Consumer awareness has, of course, been driven almost entirely by Sugar Free (from Cadila Healthcare Ltd), which enjoys tremendous advertising support. As a consequence, Sugar Free literally grew the category, while Sweetex, which had ceased talking to consumers, quickly lost relevance among younger audiences. "Sweetex has a lot of equity among older consumers, but new consumers are not coming in," says S Joshi. The figures speak for themselves. In the Rs 50-crore-per-annum category, Sugar Free commands a market share of 65 per cent. Sweetex has a 16-per cent share, which is more or less on par with that of the other new entrant, Equal. "We had to get back into the consideration set of consumers," explains S Joshi. "We had to revamp Sweetex's image and make it more contemporary. Also, we had to do all this in a clutter-breaking way that gave Sweetex a distinct personality."
The view at BPHL was that the answer to much of this lay at the doorstep of advertising. "Considering there is little differentiation at the product level (all low-calorie sweeteners have almost the same quantity of aspartame), we saw that the communication was the only real differentiator," S Joshi says. The company, however, was loath to ply the degrees-of-comparison route. "We decided we would not sell the benefits of low-calorie sweeteners as our target consumers (Sec A1, A2 and B1) are fairly evolved and don't need to be educated. And we agreed that we would not do a 'percentage communication' as that is what the competition is doing. Sweetex could not be a me-too brand."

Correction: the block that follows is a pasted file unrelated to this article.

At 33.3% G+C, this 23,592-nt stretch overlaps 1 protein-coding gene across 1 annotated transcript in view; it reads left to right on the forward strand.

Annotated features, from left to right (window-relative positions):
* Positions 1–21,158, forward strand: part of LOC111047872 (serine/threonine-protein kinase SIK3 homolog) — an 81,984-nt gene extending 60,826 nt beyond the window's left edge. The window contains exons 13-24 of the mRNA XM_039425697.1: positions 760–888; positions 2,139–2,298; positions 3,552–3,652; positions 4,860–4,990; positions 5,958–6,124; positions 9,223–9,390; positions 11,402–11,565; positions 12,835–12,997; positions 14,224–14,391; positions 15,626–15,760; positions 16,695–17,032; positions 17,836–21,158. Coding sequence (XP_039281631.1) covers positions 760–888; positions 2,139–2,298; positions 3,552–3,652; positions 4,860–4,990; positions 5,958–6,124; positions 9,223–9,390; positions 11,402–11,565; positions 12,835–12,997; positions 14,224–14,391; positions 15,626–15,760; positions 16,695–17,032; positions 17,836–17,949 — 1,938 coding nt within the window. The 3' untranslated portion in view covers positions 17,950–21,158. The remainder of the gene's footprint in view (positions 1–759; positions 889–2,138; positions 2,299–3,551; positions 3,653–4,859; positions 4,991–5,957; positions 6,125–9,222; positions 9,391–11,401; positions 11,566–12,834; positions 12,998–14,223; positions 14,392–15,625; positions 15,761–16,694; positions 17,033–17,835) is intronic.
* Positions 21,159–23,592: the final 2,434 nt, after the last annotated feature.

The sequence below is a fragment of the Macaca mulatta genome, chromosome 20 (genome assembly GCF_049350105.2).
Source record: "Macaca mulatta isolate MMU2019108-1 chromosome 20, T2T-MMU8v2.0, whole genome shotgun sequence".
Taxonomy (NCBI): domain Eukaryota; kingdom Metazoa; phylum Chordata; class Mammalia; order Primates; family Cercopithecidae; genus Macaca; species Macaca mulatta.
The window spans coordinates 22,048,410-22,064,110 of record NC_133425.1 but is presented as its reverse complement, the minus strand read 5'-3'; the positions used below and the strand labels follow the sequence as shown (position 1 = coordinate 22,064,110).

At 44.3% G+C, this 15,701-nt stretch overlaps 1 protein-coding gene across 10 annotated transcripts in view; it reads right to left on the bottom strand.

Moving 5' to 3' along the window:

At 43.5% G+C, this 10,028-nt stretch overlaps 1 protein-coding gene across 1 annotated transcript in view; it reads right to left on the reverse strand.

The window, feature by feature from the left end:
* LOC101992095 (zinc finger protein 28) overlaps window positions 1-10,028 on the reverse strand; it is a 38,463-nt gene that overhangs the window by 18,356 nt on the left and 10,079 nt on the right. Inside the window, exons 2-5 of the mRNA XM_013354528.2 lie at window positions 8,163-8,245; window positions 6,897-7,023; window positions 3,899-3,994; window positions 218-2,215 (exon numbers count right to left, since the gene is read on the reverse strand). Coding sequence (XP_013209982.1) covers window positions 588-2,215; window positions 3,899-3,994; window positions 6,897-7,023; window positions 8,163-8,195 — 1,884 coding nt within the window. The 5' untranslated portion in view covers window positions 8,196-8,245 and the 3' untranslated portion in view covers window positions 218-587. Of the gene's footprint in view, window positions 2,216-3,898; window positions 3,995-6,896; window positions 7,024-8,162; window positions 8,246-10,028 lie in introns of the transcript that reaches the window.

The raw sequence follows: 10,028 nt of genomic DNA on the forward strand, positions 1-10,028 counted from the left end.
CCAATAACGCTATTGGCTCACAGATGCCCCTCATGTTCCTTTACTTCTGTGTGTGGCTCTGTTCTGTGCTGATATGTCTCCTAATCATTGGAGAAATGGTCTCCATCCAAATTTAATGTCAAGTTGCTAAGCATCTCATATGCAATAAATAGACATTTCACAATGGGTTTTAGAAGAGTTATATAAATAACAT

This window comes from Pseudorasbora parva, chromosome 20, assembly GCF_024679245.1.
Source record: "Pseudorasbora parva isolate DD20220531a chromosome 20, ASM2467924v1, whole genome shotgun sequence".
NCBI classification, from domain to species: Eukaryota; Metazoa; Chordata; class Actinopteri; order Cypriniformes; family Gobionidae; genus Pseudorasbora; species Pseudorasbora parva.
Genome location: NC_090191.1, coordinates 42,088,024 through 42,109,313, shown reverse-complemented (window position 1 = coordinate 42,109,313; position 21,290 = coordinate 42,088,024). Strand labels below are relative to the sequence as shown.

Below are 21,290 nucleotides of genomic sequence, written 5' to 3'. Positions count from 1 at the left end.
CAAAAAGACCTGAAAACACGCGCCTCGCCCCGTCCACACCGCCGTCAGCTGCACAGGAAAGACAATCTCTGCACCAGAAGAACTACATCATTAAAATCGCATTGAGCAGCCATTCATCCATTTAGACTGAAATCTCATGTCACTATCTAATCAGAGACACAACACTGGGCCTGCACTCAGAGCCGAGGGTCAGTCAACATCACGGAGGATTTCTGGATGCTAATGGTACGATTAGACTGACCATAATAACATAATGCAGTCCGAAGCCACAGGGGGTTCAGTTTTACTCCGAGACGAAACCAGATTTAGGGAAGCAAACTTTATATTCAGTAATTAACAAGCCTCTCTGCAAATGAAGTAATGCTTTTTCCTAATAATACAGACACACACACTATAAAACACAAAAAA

The brief that BPHL gave McCann-Erickson India (the agency handling the account) was to "touch the consumer by giving her a trigger to switch to Sweetex". And the client-agency team decided to focus on the growing incidence of obesity among Indians as a point of entry. "We are targeting not just diabetics but all health-conscious consumers, and we realized that today's consumer is very concerned about his or her weight. So the first signs of flab or a paunch is the trigger we need to get consumers to convert to artificial sweeteners," says S Joshi. "The idea was to exaggerate the single point of obesity to make our point. The execution in the film meets that requirement, and also makes our communication visually different from the competition. I think McCann has done a great job, as the ad had to stick out, despite a low budget."
The low budget is what forced the agency to think of something "really hard-hitting and hard working", reveals Prasoon Joshi, national creative director, McCann-Erickson India. "We knew we had to do something that made the brand stand out, but the budget wasn't permitting us to do much. Then me and my team (Ramanuj Shastry, Rahul Mathews and Puneet Kapoor) came up with this idea. Everybody contributed to it." P Joshi singles out Mathews and Kapoor (for "pushing the idea"), and Naren Multani, the films head at McCann who has directed the commercial. "This is totally an in-house effort of McCann, and I am pleased the ad has turned out well."
Creative : Prasoon Joshi, Ramanuj Shastry, Rahul Mathews, Puneet Kapoor
Account Management : Neeraja Shiknis, Imraan Khan
Direction : Naren Multani ¬© 2004 agencyfaqs!